When questioned outside the room by another staff member, Moore claimed to be Rhonda King's sister, according to Charmaine King.
Another nurse, who worked for Magee and was familiar to Rhonda, had cut the baby's bracelet off earlier, she said.
“What on God's green Earth made that one nurse ... cut that baby's bracelet off so far ahead of time?” Charmaine King asked. “They just cut my baby's bracelet and stole him like a piece of candy.”
The child's disappearance prompted a hospital lockdown and a countywide search. Police took a Wilkinsburg woman into custody for questioning shortly after the incident but said she was not connected to the case.
The hospital immediately implemented a security alert called “Condition I,” which involves a lockdown of the unit. Staff are dispatched to every entrance and search any large bags, UPMC spokeswoman Wendy Zellner said.
Patients leaving the hospital said security was extremely tight, with all but one entrance locked and staff checking IDs at the door. UPMC does not believe Moore was an employee, Zellner said.
Tray Jackson was in a room with his own child, 1-day-old Lisa, when he said guards came in to check all the patient rooms and say a baby was missing.
“I don't really understand — they have signs that say the babies can't go beyond that line; the babies all have ankle monitors,” said Jackson, 25, of the South Side. “If (the hospital) put the baby in that nurse's hands, how do you apologize for that?”
Crowds of workers from nearby office buildings gathered around to watch officers and K-9 dogs search vehicles in parking lots and garages.
“It's unbelievable,” said Barbara Benovitch, 60, of Forest Hills, who saw the police cars outside her workplace on Forbes Avenue. “I just feel so sorry for the parents. It's terrible. How can something like that happen?”
Staff writers Luis Fábregas, Bill Vidonic and Justin Merriman contributed to this report. Margaret Harding, Matthew Santoni and Michael Hasch are staff writers for Trib Total Media.
Show commenting policy
TribLive commenting policy
You are solely responsible for your comments and by using TribLive.com you agree to our Terms of Service.
We moderate comments. Our goal is to provide substantive commentary for a general readership. By screening submissions, we provide a space where readers can share intelligent and informed commentary that enhances the quality of our news and information.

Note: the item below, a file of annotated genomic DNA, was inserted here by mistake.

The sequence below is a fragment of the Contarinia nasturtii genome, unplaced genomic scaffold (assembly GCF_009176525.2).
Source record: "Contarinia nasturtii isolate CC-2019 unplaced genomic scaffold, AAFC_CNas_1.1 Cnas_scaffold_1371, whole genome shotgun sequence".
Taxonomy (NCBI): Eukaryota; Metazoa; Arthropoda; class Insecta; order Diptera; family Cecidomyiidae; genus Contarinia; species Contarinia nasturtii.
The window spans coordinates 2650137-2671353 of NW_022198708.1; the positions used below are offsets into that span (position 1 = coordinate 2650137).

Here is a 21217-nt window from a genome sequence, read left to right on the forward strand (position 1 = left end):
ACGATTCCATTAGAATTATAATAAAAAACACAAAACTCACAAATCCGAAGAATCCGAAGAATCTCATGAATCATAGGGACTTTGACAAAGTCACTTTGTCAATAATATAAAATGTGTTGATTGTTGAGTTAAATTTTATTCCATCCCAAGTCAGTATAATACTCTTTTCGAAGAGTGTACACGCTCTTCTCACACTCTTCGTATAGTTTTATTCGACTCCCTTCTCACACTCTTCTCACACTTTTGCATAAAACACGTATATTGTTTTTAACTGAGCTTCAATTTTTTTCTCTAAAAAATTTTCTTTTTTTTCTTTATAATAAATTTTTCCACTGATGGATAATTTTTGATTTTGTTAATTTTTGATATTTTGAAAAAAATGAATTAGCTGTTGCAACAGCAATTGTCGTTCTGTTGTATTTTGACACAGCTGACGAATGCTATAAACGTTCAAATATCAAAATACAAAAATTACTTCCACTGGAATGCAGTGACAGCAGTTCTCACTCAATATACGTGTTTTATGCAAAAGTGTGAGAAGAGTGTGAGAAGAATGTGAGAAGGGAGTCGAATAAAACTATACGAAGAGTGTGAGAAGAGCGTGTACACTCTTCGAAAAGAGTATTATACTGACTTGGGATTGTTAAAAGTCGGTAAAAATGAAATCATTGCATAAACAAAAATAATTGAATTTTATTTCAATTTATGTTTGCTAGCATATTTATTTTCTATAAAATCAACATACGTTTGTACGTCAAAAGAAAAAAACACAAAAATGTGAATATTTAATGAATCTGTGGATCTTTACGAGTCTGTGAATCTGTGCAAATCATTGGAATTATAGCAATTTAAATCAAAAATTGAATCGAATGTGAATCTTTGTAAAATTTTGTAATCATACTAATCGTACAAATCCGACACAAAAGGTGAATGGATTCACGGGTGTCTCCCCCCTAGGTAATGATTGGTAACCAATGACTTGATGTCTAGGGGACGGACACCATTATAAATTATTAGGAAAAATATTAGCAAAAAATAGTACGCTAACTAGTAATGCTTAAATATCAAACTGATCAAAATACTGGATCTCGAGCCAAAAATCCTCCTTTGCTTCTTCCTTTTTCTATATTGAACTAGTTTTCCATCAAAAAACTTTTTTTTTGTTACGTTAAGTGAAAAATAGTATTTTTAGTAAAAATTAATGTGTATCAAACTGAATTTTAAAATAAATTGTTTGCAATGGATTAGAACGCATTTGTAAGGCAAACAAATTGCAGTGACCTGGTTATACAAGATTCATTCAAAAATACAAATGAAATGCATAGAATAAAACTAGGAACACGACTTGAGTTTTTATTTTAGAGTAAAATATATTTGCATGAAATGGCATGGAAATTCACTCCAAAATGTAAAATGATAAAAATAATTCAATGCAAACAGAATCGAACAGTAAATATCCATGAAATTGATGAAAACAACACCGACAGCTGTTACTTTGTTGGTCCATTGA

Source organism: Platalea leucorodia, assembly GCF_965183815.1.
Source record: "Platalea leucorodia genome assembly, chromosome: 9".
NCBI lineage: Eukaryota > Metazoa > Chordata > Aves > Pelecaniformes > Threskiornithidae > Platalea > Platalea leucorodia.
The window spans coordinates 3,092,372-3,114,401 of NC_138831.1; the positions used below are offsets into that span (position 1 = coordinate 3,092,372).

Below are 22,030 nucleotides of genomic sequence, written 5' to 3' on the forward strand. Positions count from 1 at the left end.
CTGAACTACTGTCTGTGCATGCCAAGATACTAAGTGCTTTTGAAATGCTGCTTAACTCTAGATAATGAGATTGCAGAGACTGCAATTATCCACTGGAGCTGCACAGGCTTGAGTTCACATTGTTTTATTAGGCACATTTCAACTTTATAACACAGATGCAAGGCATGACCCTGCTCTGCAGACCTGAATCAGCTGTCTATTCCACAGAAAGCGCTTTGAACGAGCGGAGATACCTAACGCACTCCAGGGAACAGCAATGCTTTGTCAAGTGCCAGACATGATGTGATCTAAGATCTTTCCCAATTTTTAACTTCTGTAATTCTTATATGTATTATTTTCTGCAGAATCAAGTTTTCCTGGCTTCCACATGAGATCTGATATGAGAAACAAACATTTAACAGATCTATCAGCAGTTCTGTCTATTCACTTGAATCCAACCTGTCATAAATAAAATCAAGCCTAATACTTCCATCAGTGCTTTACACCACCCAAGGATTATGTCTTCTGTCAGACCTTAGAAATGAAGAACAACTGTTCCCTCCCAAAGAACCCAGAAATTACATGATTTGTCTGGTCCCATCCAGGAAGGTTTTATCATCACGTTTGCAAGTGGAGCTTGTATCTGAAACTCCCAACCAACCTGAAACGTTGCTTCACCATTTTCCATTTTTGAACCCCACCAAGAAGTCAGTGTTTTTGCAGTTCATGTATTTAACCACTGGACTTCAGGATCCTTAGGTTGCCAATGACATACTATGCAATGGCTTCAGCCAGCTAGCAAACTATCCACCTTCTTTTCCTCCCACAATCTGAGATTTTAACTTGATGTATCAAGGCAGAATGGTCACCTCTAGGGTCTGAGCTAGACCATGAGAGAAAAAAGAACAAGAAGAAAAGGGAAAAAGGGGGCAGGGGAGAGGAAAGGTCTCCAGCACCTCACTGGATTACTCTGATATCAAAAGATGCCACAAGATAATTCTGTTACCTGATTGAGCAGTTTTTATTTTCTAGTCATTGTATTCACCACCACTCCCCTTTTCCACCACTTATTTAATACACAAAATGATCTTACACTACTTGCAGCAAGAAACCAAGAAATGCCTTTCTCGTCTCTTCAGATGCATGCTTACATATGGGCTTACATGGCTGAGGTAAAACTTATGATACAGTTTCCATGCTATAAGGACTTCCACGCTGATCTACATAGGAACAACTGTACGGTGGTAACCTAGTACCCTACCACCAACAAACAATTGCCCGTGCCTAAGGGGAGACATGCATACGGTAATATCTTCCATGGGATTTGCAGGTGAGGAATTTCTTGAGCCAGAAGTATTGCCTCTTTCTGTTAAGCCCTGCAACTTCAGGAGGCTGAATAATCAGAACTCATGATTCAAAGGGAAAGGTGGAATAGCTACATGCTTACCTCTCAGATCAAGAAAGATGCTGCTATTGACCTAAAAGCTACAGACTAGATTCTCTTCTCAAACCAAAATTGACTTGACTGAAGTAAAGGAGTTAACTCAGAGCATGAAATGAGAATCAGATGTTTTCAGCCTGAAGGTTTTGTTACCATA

While most comments will be posted if they are on-topic and not abusive, moderating decisions are subjective. We will make them as carefully and consistently as we can. Because of the volume of reader comments, we cannot review individual moderation decisions with readers.
We value thoughtful comments representing a range of views that make their point quickly and politely. We make an effort to protect discussions from repeated comments either by the same reader or different readers.
We follow the same standards for taste as the daily newspaper. A few things we won't tolerate: personal attacks, obscenity, vulgarity, profanity (including expletives and letters followed by dashes), commercial promotion, impersonations, incoherence, proselytizing and SHOUTING. Don't include URLs to Web sites.
We do not edit comments. They are either approved or deleted. We reserve the right to edit a comment that is quoted or excerpted in an article. In this case, we may fix spelling and punctuation.
We welcome strong opinions and criticism of our work, but we don't want comments to become bogged down with discussions of our policies and we will moderate accordingly.
We appreciate it when readers and people quoted in articles or blog posts point out errors of fact or emphasis and will investigate all assertions. But these suggestions should be sent via e-mail. To avoid distracting other readers, we won't publish comments that suggest a correction. Instead, corrections will be made in a blog post or in an article.
- Pirates’ Morton scratched from start Sunday
- Murrysville hosts community camp-out over weekend
- Man found shot on sidewalk in Spring Garden
- Energy company responsible for polluting Donegal well appeals state’s finding
- 1 dead, 1 injured in Derry Twp. crash
- Crosby limited in early return to Penguins training camp
- Steelers’ Timmons looks to reverse defense’s struggles
- Police, bloodhound team locate former athletic director, Greensburg official
- Peters settles discrimination suit with teachers for $2M
- Hempfield senior Bagiatis captures WCCA golf title
- Judge lifts order blocking racy state emails